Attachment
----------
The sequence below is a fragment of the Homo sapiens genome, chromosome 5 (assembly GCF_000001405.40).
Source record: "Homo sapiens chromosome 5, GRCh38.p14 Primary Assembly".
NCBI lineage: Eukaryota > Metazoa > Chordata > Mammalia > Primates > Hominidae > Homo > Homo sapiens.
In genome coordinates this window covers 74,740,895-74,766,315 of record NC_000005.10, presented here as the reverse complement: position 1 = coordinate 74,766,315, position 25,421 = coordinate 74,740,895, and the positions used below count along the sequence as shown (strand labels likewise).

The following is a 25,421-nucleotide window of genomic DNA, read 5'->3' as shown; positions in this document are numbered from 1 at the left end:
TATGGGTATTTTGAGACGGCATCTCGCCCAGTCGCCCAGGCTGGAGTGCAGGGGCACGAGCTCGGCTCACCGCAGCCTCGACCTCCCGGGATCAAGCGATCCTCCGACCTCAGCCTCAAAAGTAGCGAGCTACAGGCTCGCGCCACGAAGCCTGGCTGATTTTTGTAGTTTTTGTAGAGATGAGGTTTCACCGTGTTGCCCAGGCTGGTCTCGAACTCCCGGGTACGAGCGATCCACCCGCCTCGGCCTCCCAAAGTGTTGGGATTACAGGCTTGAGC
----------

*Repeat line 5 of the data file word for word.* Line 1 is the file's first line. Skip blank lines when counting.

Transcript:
The following is a 25,421-nucleotide window of genomic DNA, read 5'->3' as shown; positions in this document are numbered from 1 at the left end: